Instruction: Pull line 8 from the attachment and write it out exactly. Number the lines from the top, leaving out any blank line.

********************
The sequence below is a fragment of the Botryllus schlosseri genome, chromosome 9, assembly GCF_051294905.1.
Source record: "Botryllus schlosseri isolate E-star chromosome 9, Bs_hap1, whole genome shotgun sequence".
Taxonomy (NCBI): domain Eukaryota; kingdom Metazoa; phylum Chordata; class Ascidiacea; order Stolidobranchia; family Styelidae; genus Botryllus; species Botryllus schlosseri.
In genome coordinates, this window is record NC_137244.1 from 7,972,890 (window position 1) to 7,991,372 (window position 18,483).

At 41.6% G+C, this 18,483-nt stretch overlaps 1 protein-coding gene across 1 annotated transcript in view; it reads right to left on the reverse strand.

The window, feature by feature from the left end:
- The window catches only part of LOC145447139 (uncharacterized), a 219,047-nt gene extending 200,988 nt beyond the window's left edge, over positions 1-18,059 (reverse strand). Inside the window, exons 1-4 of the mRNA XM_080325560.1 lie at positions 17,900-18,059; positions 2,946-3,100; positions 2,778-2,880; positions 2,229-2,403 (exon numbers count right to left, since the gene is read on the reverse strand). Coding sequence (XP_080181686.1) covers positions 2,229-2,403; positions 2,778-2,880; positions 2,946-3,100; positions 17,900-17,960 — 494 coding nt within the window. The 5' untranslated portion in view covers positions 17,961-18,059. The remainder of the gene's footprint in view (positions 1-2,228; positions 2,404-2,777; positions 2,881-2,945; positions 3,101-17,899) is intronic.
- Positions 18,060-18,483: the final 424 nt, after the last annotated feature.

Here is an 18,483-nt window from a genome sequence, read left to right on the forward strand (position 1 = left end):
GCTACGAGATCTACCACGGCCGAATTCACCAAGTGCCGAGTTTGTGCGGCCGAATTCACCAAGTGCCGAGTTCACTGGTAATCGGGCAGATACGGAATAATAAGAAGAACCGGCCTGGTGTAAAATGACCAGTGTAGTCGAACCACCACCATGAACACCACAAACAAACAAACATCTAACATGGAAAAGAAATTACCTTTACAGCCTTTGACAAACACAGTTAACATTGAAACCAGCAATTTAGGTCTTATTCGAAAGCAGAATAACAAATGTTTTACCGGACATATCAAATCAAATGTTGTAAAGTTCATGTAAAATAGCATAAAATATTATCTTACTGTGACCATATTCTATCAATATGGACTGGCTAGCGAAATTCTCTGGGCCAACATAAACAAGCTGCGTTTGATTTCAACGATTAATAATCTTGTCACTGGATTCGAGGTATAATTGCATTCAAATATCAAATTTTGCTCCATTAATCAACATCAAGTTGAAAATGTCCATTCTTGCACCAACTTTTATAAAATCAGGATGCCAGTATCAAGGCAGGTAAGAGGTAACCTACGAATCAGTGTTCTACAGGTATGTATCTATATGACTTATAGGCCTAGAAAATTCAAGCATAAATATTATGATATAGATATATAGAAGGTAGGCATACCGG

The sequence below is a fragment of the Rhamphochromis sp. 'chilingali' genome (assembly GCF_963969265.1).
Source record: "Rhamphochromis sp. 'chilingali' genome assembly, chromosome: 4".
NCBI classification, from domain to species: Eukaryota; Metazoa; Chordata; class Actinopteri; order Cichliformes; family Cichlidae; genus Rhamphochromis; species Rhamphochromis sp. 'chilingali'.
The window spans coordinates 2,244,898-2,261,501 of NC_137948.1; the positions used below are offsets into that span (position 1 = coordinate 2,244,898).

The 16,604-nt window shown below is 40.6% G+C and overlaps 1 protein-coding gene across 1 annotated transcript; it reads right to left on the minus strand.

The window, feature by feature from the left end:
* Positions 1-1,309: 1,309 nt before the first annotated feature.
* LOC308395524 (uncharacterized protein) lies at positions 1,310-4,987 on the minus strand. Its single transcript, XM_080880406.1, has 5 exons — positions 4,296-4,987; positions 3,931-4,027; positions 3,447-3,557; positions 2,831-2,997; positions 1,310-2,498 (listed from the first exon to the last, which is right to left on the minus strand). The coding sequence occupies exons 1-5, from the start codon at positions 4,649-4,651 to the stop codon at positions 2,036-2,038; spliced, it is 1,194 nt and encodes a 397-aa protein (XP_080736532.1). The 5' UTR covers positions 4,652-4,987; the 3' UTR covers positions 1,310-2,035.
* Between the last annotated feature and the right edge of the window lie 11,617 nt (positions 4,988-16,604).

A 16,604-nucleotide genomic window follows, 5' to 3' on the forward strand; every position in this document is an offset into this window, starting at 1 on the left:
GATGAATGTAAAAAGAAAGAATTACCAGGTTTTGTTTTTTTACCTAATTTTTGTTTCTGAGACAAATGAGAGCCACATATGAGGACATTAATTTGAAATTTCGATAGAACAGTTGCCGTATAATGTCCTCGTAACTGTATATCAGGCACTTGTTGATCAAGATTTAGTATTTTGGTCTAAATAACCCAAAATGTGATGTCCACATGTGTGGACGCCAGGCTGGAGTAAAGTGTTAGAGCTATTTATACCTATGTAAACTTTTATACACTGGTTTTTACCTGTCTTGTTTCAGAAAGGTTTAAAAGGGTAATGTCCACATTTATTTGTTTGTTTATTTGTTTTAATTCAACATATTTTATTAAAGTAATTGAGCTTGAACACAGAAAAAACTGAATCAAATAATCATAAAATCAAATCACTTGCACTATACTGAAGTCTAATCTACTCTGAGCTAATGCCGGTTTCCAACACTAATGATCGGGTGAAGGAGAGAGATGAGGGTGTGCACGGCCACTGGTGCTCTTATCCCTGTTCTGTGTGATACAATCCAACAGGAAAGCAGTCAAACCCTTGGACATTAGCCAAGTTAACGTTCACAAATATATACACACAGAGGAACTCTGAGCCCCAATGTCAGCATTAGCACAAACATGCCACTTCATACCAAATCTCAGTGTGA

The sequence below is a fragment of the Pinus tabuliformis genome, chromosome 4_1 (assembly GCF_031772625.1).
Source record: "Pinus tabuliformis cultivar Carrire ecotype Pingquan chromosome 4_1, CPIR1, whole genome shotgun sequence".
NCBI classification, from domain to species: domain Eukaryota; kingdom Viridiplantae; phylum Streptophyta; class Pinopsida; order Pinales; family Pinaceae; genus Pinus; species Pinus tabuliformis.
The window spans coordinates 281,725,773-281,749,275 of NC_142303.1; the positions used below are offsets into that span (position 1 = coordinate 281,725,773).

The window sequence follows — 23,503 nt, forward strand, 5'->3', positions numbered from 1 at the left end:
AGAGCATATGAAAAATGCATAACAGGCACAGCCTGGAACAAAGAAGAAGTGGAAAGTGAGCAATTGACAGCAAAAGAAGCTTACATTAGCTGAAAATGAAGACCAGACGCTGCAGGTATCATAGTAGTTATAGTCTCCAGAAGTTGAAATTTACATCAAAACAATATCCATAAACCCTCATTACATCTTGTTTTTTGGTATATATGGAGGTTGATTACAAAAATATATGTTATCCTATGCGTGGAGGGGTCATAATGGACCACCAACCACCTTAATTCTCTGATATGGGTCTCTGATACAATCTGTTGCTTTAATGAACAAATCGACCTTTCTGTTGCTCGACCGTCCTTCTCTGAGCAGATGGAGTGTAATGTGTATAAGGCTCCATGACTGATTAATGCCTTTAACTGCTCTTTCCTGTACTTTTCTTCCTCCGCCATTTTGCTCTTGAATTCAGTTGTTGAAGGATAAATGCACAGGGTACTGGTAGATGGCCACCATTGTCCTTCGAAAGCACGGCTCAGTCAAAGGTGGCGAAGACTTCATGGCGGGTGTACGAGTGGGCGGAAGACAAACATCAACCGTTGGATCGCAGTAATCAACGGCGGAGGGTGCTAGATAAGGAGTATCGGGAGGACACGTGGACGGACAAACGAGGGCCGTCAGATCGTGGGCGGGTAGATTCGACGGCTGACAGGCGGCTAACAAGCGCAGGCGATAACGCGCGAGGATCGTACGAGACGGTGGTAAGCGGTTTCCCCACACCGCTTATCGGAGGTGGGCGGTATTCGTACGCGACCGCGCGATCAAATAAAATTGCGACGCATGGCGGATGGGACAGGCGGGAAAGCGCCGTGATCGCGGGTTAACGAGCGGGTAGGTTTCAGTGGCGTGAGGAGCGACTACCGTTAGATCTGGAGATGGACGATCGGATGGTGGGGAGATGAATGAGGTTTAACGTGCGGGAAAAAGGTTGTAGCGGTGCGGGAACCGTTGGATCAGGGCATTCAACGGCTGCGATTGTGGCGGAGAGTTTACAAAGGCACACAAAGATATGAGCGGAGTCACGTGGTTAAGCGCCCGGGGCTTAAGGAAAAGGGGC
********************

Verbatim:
- Positions 18,060-18,483: the final 424 nt, after the last annotated feature.